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Tips To Make Travelling With Kids on Long Trips Easier

By Puneeta Chhitwal-Varma. (original text here)

Travelling with kids is a chore, there’s no disputing that. Fortunately even relatively “quick jaunts,” like Toronto to LA, can be made easy if one goes  prepared with electronic devices and snacks. But the longer trips? Ones to far off countries? Those are a different story.

I live in Canada, but my childhood was spent in India, with close family and friends always around to share in the daily excitement. Today with those loved ones on the other side of the world, my husband and I don’t think twice about jumping on a plane to attend a wedding, a birth, or to simply soak in the colourful Indian festivals that seem to pepper every season. Since we became parents a decade ago these plane rides have become even more important to help us build a sense of belonging with a family so far away.

So my husband and I have become experts in travelling with kids. We’re veterans of trips where you pack up the family along with everything you think you’ll need into four giant suitcases for a 16 day haul to the other side of the globe. Here are some practical tips to help you prepare for long travel excursions and to make the family’s adjustment afterwards that much easier.

Before The Journey

Plan the arrival and departure times of your flights in the daytime if possible. If that doesn’t work, try landing at your destination early in the evening. A quick shower, meal, and sleep will help with the transition.

Take a nap the day before the flight to build up sleep credit. You’ll need it soon.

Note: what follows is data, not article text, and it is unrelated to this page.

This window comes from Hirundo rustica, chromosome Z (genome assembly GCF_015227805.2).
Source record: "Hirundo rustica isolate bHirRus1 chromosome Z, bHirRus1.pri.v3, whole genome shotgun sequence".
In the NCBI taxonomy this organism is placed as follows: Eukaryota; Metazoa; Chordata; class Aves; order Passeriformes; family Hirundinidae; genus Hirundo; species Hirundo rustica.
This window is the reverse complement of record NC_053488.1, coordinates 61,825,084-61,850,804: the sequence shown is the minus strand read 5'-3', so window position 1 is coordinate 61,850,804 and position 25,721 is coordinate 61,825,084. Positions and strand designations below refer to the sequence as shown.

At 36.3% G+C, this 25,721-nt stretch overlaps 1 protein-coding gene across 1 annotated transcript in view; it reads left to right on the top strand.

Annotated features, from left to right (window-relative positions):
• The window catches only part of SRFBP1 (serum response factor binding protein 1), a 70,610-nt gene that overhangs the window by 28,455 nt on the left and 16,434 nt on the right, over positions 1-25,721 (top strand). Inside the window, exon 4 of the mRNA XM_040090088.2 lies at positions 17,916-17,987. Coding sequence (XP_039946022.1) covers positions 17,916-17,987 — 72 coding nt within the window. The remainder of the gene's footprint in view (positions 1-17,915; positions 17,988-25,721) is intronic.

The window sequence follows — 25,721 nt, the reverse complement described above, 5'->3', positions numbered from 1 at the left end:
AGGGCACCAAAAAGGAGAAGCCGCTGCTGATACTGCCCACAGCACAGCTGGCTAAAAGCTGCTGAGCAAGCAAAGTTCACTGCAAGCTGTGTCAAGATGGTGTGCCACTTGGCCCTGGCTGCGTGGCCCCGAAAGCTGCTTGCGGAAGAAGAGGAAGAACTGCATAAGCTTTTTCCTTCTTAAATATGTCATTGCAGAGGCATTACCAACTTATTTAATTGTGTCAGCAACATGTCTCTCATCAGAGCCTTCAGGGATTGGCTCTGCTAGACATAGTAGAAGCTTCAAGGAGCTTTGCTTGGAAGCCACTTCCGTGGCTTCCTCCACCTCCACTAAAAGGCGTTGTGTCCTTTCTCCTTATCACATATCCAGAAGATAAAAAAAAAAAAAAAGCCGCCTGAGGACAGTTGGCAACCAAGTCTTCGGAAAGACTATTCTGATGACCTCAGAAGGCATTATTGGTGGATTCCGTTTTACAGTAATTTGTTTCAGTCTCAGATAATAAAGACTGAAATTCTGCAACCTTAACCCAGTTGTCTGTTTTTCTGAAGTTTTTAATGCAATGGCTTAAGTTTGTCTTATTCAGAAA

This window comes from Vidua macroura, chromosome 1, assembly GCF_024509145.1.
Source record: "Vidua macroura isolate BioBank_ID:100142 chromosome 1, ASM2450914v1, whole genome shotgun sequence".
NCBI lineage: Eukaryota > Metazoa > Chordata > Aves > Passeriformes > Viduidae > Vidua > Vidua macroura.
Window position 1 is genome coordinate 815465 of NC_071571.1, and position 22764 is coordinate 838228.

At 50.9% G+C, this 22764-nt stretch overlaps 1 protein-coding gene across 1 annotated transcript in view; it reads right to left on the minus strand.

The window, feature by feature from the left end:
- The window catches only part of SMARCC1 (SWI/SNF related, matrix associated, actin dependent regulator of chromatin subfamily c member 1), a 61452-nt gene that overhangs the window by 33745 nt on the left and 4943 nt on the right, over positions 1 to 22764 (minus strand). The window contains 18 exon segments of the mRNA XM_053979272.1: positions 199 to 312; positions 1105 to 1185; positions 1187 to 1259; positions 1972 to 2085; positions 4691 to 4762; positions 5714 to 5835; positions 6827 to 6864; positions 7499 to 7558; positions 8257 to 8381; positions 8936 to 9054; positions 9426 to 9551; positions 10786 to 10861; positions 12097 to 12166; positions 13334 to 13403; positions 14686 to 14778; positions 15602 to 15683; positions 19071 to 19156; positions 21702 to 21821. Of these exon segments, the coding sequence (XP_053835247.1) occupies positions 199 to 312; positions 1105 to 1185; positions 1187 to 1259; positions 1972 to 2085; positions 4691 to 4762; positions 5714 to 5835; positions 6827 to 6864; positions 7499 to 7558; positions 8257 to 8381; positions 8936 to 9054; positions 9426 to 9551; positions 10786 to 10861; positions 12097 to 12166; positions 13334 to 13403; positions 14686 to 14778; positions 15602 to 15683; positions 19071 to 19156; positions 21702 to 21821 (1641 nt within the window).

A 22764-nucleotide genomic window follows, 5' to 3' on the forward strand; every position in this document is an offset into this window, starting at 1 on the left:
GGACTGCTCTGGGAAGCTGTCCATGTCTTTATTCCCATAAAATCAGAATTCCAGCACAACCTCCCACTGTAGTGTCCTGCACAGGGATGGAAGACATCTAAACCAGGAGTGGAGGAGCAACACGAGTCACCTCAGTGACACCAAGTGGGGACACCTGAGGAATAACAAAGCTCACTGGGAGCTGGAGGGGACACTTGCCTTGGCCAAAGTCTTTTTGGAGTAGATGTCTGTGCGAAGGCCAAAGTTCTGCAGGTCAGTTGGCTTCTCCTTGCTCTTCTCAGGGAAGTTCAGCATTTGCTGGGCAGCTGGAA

Pack extras of everything: spare changes of clothes, toys, and electronics.

Pack your ability to say YES. I am constantly trying to help the kids make healthy choices, but a tin can 35,000 ft in the air is not the place to quibble over healthy balances. “No, you can’t take the seat belt off, the sign’s still on. Here’s a bag of chips, honey!”, TV, and junk food make flying easier, I promise.


On The Plane

Hydrate. Drink as much water as possible, and if the kids don’t like water, give them juice.

Set your clocks to the time of your destination and try to eat and sleep according to this new schedule during the flight.

Recovery Time

It’s the return of normal routine that I feel is like an episode of the Twilight Zone. Everything doesn’t quite fit right, so go easy on the kids. Skip an activity or two, but for sure send them to school, even if it’s just for half the day (mainly, for the sake of your own sanity but it’ll help the kids with their adjustment too).

Go for a walk shortly after you get home to get limbs moving and to soak up the sunshine. It’ll help with the jet lag.

Your biological rhythm will be off. Be prepared for 4 AM picnics and keep some extra snacks by the bedside. Dry cereal and trail mix are handy snacks and dim lights will encourage the kids to go back to bed.

Taking young kids in a plane to the other side of the world is hard work, and don’t let anyone tell you otherwise. Living away from ageing parents and grandparents I’ve learnt one thing – some trips are important enough to make the effort. They can’t be pushed back and it’s easier when the kids are young and they have the opportunity to build their own connections. A little bit of preparation and fortitude has helped our family renew friendships and keep the bonds of the family strong. Perhaps it will help yours too.

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